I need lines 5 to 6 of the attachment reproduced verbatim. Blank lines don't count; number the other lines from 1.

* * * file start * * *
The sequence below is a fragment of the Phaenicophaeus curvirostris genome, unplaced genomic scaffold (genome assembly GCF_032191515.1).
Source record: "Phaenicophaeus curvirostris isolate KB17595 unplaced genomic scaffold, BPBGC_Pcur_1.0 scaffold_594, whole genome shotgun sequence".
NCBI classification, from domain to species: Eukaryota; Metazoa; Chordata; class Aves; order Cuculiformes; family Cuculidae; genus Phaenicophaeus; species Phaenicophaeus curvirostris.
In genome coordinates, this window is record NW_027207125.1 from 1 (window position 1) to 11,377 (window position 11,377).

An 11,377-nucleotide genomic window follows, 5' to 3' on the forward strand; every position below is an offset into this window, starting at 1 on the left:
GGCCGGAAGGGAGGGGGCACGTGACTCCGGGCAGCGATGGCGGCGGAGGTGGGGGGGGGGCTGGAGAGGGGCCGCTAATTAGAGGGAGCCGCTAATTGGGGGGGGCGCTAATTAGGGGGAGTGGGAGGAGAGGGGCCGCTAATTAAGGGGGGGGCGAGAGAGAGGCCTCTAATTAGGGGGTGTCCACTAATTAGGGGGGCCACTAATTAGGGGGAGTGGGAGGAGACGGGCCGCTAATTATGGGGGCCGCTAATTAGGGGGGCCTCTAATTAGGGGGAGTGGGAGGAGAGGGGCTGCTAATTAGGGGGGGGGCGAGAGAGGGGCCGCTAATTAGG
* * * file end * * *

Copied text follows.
An 11,377-nucleotide genomic window follows, 5' to 3' on the forward strand; every position below is an offset into this window, starting at 1 on the left:
GGCCGGAAGGGAGGGGGCACGTGACTCCGGGCAGCGATGGCGGCGGAGGTGGGGGGGGGGCTGGAGAGGGGCCGCTAATTAGAGGGAGCCGCTAATTGGGGGGGGCGCTAATTAGGGGGAGTGGGAGGAGAGGGGCCGCTAATTAAGGGGGGGGCGAGAGAGAGGCCTCTAATTAGGGGGTGTCCACTAATTAGGGGGGCCACTAATTAGGGGGAGTGGGAGGAGACGGGCCGCTAATTATGGGGGCCGCTAATTAGGGGGGCCTCTAATTAGGGGGAGTGGGAGGAGAGGGGCTGCTAATTAGGGGGGGGGCGAGAGAGGGGCCGCTAATTAGG